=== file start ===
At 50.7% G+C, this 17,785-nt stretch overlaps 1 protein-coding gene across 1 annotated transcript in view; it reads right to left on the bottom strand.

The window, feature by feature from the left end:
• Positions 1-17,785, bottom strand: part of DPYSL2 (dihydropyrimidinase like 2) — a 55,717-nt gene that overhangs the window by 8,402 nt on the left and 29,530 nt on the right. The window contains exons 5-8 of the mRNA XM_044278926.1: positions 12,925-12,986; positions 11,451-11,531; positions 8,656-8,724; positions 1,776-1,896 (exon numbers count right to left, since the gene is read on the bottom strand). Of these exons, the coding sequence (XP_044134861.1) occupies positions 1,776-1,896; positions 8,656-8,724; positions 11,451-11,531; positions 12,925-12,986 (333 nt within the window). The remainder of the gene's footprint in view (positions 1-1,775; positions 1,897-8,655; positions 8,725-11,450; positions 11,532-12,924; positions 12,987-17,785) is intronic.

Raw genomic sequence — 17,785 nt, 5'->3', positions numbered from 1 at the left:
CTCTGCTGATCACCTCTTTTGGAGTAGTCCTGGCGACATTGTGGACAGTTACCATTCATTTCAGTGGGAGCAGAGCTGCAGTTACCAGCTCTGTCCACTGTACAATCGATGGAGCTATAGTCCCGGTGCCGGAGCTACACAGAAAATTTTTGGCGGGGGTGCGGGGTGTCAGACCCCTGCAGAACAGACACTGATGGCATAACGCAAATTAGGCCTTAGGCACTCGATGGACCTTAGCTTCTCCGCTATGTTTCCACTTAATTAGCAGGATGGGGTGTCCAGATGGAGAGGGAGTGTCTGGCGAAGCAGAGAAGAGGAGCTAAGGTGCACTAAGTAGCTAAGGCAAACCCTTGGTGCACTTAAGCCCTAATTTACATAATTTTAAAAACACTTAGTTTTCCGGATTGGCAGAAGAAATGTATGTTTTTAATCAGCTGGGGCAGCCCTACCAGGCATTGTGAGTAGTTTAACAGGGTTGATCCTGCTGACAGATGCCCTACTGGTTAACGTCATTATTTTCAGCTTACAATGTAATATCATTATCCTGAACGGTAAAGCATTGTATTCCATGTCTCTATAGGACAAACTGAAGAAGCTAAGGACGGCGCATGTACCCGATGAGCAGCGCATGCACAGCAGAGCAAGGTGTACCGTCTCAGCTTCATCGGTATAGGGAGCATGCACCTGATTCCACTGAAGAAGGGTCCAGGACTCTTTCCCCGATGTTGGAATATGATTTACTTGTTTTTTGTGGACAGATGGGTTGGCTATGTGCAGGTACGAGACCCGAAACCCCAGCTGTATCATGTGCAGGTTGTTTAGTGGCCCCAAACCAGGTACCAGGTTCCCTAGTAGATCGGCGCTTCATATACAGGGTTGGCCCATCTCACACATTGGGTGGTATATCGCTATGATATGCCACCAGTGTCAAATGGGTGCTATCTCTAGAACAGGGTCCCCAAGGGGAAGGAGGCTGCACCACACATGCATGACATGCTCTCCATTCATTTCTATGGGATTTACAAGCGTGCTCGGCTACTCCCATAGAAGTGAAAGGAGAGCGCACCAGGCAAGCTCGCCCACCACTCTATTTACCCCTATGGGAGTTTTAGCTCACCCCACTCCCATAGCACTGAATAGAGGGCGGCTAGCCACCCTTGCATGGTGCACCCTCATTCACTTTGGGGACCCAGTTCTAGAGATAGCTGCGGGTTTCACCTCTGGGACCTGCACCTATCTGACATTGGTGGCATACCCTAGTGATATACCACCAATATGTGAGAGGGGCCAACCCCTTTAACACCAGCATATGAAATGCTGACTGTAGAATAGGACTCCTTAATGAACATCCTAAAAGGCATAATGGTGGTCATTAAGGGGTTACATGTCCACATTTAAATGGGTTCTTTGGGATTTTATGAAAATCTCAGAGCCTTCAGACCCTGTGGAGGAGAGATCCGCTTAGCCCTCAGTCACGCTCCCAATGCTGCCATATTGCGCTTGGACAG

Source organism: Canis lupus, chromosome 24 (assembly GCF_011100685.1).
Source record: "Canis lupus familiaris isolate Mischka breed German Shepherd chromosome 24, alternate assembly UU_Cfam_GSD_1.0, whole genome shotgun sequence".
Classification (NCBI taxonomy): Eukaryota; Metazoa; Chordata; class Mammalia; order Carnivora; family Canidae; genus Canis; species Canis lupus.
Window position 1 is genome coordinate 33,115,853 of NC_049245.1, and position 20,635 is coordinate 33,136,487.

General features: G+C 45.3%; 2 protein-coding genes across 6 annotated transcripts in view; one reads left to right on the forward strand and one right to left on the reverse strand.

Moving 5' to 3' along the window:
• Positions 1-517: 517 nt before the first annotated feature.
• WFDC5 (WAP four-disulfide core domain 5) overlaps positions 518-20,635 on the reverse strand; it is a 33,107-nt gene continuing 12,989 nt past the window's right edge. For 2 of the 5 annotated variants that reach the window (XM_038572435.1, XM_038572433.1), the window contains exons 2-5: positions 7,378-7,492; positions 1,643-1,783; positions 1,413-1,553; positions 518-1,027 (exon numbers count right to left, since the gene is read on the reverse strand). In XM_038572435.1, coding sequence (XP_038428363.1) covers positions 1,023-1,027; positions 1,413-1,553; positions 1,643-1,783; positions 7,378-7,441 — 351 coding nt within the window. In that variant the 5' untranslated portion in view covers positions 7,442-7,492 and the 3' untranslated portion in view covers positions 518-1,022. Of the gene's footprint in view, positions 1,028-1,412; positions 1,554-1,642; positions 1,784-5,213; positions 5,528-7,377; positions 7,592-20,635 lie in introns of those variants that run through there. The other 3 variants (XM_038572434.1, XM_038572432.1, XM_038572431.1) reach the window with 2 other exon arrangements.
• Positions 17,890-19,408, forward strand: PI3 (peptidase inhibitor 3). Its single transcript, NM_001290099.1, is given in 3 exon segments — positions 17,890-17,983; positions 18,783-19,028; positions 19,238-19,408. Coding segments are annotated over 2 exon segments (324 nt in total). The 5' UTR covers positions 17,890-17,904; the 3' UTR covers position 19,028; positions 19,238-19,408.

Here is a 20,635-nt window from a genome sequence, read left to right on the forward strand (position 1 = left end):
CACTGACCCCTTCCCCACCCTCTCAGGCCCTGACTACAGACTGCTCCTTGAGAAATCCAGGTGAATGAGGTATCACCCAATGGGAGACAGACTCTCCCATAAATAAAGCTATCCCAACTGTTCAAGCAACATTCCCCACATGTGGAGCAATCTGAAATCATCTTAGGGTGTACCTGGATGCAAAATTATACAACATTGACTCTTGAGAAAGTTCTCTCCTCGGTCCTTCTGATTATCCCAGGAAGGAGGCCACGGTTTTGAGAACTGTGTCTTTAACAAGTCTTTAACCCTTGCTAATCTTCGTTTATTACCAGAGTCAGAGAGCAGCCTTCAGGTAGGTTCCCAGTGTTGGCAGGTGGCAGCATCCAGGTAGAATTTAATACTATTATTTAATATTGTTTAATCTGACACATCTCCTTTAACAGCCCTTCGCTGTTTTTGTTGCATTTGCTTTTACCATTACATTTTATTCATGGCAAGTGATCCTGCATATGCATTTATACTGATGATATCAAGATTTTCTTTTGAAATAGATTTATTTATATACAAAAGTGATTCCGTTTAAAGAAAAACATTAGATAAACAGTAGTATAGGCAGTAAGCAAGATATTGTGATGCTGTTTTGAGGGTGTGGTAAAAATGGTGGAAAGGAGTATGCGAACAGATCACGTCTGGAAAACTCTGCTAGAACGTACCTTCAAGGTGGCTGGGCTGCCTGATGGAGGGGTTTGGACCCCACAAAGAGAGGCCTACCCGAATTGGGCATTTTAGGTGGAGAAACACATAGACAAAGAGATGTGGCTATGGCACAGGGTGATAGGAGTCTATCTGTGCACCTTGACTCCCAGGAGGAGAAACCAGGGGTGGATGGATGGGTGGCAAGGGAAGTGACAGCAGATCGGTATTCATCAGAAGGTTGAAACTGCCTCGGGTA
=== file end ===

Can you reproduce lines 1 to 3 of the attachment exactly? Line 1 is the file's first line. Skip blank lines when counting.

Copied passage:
At 50.7% G+C, this 17,785-nt stretch overlaps 1 protein-coding gene across 1 annotated transcript in view; it reads right to left on the bottom strand.

The window, feature by feature from the left end:
• Positions 1-17,785, bottom strand: part of DPYSL2 (dihydropyrimidinase like 2) — a 55,717-nt gene that overhangs the window by 8,402 nt on the left and 29,530 nt on the right. The window contains exons 5-8 of the mRNA XM_044278926.1: positions 12,925-12,986; positions 11,451-11,531; positions 8,656-8,724; positions 1,776-1,896 (exon numbers count right to left, since the gene is read on the bottom strand). Of these exons, the coding sequence (XP_044134861.1) occupies positions 1,776-1,896; positions 8,656-8,724; positions 11,451-11,531; positions 12,925-12,986 (333 nt within the window). The remainder of the gene's footprint in view (positions 1-1,775; positions 1,897-8,655; positions 8,725-11,450; positions 11,532-12,924; positions 12,987-17,785) is intronic.